Environment Agency (EA) chair Emma Howard Boyd has called for longer prison sentences and heavier fines for waste criminals.
She told the Manchester Green Summit she had inspected illegal sites and “packaging from even the most responsible businesses ends up there”.
Howard Boyd (pictured) said: “I still don’t think the deterrent is strong enough. Today, I am calling for higher fines and custodial sentences for waste criminals.
“How we deal with the rising tide of waste is a global challenge, but no one should have to live next door to this disgusting criminality.”
Good waste businesses were too often undermined by unscrupulous ones, she said, pointing to an Environment Services Association report which found the economic impact of waste crime in in England in 2015 totalled at least £604m.
She added that waste crime brought “incalculable misery and ill health to people all over the country”.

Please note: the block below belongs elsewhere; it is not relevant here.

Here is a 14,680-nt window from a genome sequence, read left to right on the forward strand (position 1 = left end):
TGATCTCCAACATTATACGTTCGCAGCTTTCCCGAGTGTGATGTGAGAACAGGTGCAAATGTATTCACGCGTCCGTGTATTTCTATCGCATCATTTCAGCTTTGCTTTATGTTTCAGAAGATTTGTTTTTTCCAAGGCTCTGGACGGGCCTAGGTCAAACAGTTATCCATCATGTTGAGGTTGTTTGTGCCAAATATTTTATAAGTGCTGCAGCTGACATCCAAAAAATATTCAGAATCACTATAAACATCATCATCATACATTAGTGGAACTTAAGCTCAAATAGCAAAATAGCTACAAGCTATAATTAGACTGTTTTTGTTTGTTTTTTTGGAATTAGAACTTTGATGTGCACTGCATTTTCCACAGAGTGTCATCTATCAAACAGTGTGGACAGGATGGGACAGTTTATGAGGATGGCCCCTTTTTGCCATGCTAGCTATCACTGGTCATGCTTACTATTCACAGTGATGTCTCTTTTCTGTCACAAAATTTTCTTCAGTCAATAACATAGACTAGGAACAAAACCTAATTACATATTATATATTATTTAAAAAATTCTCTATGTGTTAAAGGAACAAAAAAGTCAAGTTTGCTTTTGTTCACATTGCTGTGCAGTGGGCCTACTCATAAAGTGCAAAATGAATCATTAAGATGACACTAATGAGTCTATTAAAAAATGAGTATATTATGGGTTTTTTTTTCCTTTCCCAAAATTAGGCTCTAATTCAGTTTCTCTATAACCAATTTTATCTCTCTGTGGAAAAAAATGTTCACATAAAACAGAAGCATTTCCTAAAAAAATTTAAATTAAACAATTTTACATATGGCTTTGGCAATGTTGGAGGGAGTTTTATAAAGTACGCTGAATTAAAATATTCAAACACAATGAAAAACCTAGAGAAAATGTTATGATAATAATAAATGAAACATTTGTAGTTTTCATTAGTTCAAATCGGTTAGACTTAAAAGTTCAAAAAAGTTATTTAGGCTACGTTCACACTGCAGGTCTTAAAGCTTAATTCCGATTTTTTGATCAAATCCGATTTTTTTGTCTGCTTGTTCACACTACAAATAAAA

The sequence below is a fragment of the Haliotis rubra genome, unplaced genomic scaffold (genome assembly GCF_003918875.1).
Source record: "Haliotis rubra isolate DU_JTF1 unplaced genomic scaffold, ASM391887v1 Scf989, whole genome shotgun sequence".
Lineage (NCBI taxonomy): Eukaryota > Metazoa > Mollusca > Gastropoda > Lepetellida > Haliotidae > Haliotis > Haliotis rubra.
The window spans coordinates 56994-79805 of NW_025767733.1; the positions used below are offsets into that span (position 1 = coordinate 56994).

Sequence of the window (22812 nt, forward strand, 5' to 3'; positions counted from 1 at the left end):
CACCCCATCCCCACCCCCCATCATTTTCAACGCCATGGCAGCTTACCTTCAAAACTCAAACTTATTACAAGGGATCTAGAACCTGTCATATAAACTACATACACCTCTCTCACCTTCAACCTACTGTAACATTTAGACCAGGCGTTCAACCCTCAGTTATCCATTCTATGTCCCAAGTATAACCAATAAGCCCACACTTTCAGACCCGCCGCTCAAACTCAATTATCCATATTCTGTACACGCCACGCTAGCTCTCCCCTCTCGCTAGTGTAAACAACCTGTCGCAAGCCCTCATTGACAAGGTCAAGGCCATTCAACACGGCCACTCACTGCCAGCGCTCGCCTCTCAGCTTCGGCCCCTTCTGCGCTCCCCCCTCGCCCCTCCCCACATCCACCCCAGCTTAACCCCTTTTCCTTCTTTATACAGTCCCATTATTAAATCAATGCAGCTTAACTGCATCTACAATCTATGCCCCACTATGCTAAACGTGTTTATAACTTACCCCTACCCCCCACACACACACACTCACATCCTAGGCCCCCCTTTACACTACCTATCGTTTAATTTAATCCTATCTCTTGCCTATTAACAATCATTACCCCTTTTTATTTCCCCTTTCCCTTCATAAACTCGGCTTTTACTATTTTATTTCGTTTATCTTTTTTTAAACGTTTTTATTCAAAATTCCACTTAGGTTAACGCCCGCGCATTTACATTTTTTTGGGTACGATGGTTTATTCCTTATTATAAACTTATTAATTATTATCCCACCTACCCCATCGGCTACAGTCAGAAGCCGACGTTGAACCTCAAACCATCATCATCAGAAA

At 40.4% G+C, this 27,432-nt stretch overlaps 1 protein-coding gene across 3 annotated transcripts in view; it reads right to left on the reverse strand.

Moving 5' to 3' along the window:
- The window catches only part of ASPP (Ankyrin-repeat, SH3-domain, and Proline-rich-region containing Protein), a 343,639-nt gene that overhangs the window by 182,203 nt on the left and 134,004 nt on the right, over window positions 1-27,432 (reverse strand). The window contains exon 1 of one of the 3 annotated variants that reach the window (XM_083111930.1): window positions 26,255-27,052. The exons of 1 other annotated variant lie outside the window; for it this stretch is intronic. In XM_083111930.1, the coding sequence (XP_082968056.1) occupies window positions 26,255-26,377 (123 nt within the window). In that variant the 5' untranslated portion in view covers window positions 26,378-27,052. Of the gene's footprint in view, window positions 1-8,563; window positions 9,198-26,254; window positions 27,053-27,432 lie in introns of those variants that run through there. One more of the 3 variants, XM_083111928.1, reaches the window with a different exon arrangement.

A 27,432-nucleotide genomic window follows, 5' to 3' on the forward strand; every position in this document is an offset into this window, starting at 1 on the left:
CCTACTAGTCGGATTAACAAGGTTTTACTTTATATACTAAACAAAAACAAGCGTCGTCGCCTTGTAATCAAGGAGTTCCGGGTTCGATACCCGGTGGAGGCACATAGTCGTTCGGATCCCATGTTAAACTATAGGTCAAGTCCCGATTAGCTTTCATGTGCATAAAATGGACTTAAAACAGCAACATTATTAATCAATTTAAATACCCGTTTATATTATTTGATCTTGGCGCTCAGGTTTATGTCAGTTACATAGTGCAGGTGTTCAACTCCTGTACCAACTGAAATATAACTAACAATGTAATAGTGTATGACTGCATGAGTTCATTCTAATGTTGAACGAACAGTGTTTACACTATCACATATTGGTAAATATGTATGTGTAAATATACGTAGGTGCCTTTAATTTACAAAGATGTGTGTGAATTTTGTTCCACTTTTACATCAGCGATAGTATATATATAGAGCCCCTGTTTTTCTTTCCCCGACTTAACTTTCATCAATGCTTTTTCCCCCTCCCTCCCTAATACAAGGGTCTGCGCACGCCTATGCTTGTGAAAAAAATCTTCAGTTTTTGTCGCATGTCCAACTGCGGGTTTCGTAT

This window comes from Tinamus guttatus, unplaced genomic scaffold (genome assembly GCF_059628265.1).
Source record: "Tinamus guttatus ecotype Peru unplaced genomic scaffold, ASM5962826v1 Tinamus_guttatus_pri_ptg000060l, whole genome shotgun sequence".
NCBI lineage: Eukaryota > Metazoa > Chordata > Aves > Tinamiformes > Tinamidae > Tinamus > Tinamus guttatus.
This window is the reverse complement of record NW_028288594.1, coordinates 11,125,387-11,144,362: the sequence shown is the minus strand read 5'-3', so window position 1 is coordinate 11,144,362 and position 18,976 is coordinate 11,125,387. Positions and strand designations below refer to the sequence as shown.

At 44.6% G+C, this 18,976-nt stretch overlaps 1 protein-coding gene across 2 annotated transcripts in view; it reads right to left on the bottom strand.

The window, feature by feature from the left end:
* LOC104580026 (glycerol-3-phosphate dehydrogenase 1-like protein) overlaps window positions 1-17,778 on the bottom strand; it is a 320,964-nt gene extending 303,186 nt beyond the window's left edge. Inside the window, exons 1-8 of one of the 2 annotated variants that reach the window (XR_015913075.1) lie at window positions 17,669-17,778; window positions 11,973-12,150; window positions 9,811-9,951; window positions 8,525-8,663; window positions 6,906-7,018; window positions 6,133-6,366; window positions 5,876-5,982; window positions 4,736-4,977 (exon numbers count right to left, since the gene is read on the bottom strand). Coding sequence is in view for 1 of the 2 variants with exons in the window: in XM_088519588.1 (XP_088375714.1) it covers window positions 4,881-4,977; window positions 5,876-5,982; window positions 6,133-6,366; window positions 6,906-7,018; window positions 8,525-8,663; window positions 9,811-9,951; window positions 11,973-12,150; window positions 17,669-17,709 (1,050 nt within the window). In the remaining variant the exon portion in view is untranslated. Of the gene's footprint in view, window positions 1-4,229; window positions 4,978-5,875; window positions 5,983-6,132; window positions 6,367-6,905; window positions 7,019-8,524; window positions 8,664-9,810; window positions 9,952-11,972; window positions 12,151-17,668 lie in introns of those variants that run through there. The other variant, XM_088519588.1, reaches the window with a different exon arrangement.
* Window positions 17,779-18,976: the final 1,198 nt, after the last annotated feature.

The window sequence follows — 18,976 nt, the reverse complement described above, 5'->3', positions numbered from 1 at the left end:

The EA’s new powers to lock gates and block access to problem waste sites were being used at the rate of two sites a day, she added.
Courts started to impose higher fines for environmental offences after sentencing guidelines were revised in 2014, Howard Boyd noted.
The Manchester Green Summit was organised by Andy Burnham, elelcted mayor of the Greater Manchester Combined Authority. He invited environmental experts, interest groups, partner agencies, academics and local residents to help develop ideas to make Greater Manchester one of Europe’s greenest cities.